Thiem beats Djokovic in five

Austrian into second straight RG final against Nadal after five-set defeat of world No.1.

Dominic Thiem - Roland-Garros 2019 - demi-finale©Julien Crosnier / FFT
 - Ian Chadband

Dominic Thiem destroyed Novak Djokovic’s dream of once again holding all four Grand Slam titles simultaneously by earning the most dramatic of five-set semi-final triumphs over the world No.1 at Roland-Garros on Saturday.

It took the Austrian nearly four-and-a-quarter hours over two windy, rain-interrupted days, but Thiem was eventually left exultant to set up the chance to avenge his defeat in last year’s Paris final against Rafael Nadal by earning a nail-biting 6-2, 3-6, 7-5, 5-7, 7-5 triumph over the Australian Open, US Open and Wimbledon champion Djokovic that extinguished all hope of a second ‘Novak Slam’.

More satisfying still for Thiem, he earned his rematch with the 11-time champion after a contest that even the maddening weather delays couldn’t stop being seen as probably the most brilliant of the entire championship. “Epic,” he called it - and he wasn’t wrong.

“It was my first five-setter in Roland Garros, an epic match. I mean, so many ups and downs and rain, going back to the locker, on court again. Somehow I had the feeling that I had the lead in the whole match, and then at the end it got so tough. And at the end, both of us could win, and I luckily got the better in the end.”

Adorned with supremely athletic rallies and virtuoso shot-making, the  remarkable, sapping affair ultimately came down to a test of nerve and spirit and, for once, the never-say-die Djokovic, who battled magnificently to save two match points as Thiem served for the match at 5-3 in the decider, had to give best in that area to the superbly calm No.4 seed.

And although Thiem has been here before in a Grand Slam showdown, this still really did feel like a landmark moment for the 25-year-old, who was the model of focus throughout as, in the most trying of circumstances, he took down one of the trio of other semi-finalists that he described as perhaps the greatest in history.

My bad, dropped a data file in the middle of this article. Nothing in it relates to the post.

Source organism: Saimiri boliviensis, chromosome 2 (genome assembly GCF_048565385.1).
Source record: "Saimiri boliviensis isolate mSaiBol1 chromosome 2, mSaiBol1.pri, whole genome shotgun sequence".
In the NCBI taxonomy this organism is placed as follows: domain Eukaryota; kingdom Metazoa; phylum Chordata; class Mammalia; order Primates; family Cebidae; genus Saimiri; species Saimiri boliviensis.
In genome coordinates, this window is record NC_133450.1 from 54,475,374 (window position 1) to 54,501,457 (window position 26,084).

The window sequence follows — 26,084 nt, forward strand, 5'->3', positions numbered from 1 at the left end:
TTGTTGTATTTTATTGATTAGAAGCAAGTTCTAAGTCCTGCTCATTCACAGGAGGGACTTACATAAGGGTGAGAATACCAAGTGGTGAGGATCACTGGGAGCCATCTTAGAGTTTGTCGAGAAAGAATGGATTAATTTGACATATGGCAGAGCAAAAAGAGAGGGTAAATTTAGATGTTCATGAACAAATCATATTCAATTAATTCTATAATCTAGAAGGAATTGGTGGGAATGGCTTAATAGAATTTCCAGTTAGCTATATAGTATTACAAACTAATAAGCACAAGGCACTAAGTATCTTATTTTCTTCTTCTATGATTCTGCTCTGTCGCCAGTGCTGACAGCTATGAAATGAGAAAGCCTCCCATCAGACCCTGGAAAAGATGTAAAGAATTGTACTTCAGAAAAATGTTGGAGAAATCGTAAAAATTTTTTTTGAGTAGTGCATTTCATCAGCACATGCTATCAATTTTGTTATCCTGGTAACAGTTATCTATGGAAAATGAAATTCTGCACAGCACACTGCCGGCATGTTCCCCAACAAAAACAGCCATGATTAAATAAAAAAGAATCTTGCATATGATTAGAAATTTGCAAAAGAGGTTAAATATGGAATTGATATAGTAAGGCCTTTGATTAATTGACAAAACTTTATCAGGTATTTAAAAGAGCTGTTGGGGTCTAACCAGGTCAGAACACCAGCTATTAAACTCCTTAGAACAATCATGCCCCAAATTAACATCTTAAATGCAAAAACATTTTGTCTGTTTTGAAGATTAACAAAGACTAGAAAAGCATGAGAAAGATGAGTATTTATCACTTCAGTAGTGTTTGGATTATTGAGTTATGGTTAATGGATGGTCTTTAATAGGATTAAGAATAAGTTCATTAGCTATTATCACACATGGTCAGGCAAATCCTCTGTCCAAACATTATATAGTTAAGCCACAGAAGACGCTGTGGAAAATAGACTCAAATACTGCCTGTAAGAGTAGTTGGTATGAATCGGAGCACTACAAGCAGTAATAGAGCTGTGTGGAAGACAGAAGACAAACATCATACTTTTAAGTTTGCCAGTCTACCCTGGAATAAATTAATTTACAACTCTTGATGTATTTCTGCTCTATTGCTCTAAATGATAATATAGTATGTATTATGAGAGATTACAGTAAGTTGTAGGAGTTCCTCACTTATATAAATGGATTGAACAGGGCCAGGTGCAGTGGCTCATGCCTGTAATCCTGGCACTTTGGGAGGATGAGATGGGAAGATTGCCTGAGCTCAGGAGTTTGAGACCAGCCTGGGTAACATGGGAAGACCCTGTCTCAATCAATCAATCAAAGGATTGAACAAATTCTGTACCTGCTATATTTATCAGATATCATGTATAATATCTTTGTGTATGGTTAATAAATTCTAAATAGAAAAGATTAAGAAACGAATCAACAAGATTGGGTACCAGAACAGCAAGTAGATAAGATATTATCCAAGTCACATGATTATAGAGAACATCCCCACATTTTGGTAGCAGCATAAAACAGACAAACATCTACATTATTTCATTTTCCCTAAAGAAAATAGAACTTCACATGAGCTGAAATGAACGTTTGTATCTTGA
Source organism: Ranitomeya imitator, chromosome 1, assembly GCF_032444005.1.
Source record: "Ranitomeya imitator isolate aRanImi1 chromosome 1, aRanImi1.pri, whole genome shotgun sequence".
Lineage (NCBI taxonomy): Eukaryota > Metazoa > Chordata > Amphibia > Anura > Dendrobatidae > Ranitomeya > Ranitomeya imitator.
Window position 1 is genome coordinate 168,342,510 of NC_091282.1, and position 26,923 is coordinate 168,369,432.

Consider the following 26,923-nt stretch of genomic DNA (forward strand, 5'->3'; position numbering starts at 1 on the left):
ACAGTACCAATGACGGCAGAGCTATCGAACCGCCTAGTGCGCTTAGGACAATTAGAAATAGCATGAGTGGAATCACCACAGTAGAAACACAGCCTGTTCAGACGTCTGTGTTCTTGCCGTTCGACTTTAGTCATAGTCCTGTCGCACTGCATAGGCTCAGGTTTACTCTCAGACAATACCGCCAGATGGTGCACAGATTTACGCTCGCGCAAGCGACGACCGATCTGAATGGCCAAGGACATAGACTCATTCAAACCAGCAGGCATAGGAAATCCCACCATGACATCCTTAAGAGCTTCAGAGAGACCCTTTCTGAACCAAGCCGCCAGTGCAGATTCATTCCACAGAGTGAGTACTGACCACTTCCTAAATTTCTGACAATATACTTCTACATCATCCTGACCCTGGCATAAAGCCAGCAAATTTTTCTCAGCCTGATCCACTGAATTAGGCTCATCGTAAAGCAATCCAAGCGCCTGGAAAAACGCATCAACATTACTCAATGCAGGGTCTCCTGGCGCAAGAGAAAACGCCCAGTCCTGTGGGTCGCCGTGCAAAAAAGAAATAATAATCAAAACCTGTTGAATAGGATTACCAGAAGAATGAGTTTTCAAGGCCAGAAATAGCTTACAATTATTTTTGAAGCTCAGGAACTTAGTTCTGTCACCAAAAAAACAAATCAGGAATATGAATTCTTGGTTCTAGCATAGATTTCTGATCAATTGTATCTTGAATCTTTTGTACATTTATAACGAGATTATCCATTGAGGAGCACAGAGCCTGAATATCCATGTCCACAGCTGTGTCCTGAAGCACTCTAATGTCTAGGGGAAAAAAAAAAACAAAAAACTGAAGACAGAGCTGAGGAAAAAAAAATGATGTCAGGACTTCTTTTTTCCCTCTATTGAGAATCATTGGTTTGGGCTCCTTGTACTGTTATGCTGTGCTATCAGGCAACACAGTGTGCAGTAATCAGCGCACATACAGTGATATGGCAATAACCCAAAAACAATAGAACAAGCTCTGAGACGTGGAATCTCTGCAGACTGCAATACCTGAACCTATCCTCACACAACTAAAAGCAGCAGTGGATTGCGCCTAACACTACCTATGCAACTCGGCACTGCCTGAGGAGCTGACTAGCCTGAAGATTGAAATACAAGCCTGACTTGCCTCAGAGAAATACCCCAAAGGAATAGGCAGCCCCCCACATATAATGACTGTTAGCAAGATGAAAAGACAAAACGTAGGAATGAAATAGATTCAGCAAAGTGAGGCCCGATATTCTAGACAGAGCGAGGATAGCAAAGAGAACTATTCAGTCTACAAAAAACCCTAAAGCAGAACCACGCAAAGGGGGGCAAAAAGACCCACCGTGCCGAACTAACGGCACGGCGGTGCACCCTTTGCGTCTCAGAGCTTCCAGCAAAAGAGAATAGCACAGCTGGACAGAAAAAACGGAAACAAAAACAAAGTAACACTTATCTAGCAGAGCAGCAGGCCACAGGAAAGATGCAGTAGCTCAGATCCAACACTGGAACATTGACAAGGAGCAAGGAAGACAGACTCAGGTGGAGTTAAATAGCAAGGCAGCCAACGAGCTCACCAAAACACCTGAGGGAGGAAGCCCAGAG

Now he has another one to face. Again. “To play Rafa here on this court is always the ultimate challenge, one of the toughest challenges in sports,” said Thiem.

“It's an unbelievable opportunity. I said last year that I hope to get another chance in a Grand Slam final and do better then, so tomorrow there is the chance. I think it's really important that I go into the match with the belief to win. That's the most important thing.

“I’m still feeling fine, I’m still full of adrenaline. I’m not going to be tired, I’m ready to leave everything I have out on the court tomorrow.”

Djokovic had represented the toughest of build-ups. Across the net, in a volatile mood while battling back from the brink a couple of times, he never looked quite at his focused best as he ended up arguing with the umpire and collecting both time and unsportsmanlike conduct violations at the end of the third set.

While he seemed to be battling with himself and the conditions as well as trying to repel Thiem’s barrage of 52 winners, though, Djokovic had no complaints as he finally saw his extraordinary run of 26 Grand Slam match wins ended.

“I don't want to point out some reasons or find excuses for this loss. I mean, he took it, he won it, and well done to him,” said Djokovic. “Credit to him. He just played the right shots and put me out of the comfortable position in the court, and then he could open up as he did in the match point and finish off with a forehand winner.

“Congratulations to him. He's playing great tennis. He showed why he's one of the best players in the world, and I wish him all the best for the final.”

Resuming at one set-all and 1-3 down in the match that had to be suspended on Friday because of high winds and rain, Djokovic, who had cut a distracted figure then, again never seemed completely settled on another difficult day even if he appeared in a more resolute mood.

“One of the worst conditions I have ever been part of,” he said of Friday’s fare, when he was shocked to even see an umbrella flying across his path on court. 

Though conditions were nowhere near that bad on the resumption, he eventually lost a see-saw third set and needed to be at his most resilient to level affairs.

The contest finally seemed at Thiem’s mercy when he powered 4-1 ahead in the final set but immediately after he had forced Djokovic to save a break point, the rains came again.

After another frustrating 70-minute delay on the verge of Thiem’s win, Djokovic fought back to level the match at 5-5 and looked to be the favourite as he started attacking more at the net on the resumption but his boldness may have worked against him as he ended up looking the more tired of the pair in the final exchanges, with Thiem wrapping up arguably the biggest win of his burgeoning career.

The mountain hasn't been remotely climbed yet, though. “He's the favourite, of course, but it’s a big dream for me tomorrow to win that title,” said Thiem looking ahead to his 13th career battle against Nadal. “I think I don’t make myself too much pressure!"